The student news site of Francis W. Parker School

The Parker Weekly

Bringing the Outside In

Visiting Scientist Rick Stevens Enriches Science Curriculum

Dr. Stevens explains to the  fifth graders how computers generate models of climate change.

Dr. Stevens explains to the fifth graders how computers generate models of climate change.

Photo by Molly Taylor

Photo by Molly Taylor

Dr. Stevens explains to the fifth graders how computers generate models of climate change.

Hang on for a minute...we're trying to find some more stories you might like.

Email This Story

“How can we predict the future?” computer science professor Rick Stevens asked a group of nineteen fifth-graders seated around a few tables pushed together in the Lower School/Intermediate School science classroom. In front of the students were three printed models of the earth, one showing change over time in average global temperature, the other two with varied projections for 2041-2070. “What can we do, since we don’t have a time machine?”

“Yet!” a few kids responded immediately, prompting a chuckle from the tall, broad-shouldered Stevens. He continued to explain that the images were generated by a computer with millions of processors after running simulations based on data from ground, sea, and satellite observations from around the world.

Stevens, the 11th Annual Robert A. Pritzker Visiting Scientist, Inventor, and Engineer in Residence, teaches at the University of Chicago and conducts research at Argonne National Laboratory in Lemont, Il. Distinguishable by his shoulder-length brown hair and Birkenstocks with multi-colored socks, Stevens toured Parker and conversed with teachers and classes on Tuesday, September 12 and last Friday, September 29th, when he also presented at Morning Ex about artificial intelligence.

   When talking to the fifth graders on the 12th, Stevens related to the content they were learning in class, which, according to their science teacher, James Audrain, included the difference between weather and climate and the importance of looking at data collection over time to understand the environment.

“As soon as Dr. Stevens was done, you could hear this buzz of dialogue as the students were processing what he was saying,” Audrain said. “He was able to add another level to what we had already covered because he discussed the challenges and approach to how programming is done to gather the data and work it through systems, so it can be modeled.”

For STEM and Coding Teacher Adam Colestock, Stevens’s application of the fifth-grade curriculum to real work in computer science fulfills a purpose of the visiting scientist program. “The program is immensely valuable,” Colestock said,“because it allows students to connect what they are learning in the classroom to the current developments at the frontiers of science.”

Colestock, as well as Upper School science teachers Aaron Lee and Xiao Zhang, have been coordinating Stevens’s involvement with Parker since the beginning of summer. The science department’s decision to host a computer scientist was in response to students’ increased interest in the topic and its relevance to “this moment in time in society,” according to Colestock. Parker has been expanding its computing curriculum for the same reasons and requires members of the class of 2021 and onwards to take Intro to Computer Programming before graduating.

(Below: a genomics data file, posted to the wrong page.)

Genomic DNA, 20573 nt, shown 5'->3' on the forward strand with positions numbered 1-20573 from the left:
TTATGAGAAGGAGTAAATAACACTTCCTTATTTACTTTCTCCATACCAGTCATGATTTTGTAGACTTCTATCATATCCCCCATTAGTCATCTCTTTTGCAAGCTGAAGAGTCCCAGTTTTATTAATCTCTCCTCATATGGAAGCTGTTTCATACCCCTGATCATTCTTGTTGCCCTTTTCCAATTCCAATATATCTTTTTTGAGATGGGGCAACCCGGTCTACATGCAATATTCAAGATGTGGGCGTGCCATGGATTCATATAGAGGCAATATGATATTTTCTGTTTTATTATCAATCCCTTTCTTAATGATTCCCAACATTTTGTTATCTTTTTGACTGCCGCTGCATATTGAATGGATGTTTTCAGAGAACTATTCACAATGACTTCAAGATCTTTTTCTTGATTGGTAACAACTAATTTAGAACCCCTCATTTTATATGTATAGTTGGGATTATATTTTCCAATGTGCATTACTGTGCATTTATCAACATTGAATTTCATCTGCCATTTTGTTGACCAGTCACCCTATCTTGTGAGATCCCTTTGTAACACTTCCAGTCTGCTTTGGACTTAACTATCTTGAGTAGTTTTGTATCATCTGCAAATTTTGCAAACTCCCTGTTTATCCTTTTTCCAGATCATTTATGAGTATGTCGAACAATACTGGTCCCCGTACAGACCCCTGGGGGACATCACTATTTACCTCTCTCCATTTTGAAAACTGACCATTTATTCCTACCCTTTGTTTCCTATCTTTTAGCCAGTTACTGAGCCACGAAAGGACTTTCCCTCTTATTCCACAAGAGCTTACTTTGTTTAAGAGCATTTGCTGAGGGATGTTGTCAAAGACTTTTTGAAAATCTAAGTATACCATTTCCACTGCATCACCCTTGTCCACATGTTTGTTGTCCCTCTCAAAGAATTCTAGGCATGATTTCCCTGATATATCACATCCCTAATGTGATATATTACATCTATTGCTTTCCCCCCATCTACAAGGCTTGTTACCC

“Knowing how to code is an important asset, going into our careers,” sophomore Matthew Turk, who will be taking Computer Programming II next semester, said. “Getting exposure to it in high school is great.”

On the 29th, Stevens met with five faculty members–Lee, who teaches the Upper School programming courses and robotics, Educational Technology Integration Specialist for Grades JK–5 Sarah Beebe, Director of Studies for Grades 6-12 Sven Carlsson, Director of Studies for Grades JK-5 Barbara Hunt, and Colestock to discuss Parker’s computer science curriculum.

“He inspired us to think about what our program could be,” Carlsson said. “One of the big things he talked about was having community events around coding, and the goal would be to bring students from different divisions together for some kind of project and work on common problems. Dr. Stevens impressed on me the idea that coding is a social object, and our responsibility when we write code is for the future, for everybody.”

Following the MX and Q&A lunch, which was open to Upper and Middle School students, junior Nathan Satterfield appreciated Stevens’s emphasis on where technology and computers, specifically artificial intelligence, is headed. “It was very interesting to hear him speak about artificial intelligence now and in the future,” Satterfield said, “and how AI and self-controlled machinery is the next technological frontier.”

Stevens hopes his interaction with Parker will spark interest in students to become more curious about applications possible with science. “I think some kids will be energized,” he said, “and will realize that there’s a connection between what people are doing in school and what matters out there, and that science can be connected to things that matter.”

The science department has been working with Stevens to plan a field trip to Argonne, where students will have the opportunity learn more about Stevens’s research and experience a typical day at the Lab.

Stevens is returning to Parker on January 30 to give an evening lecture, “Looking into the Future of Computing.”

Navigate Right
Navigate Left
The student news site of Francis W. Parker School
Bringing the Outside In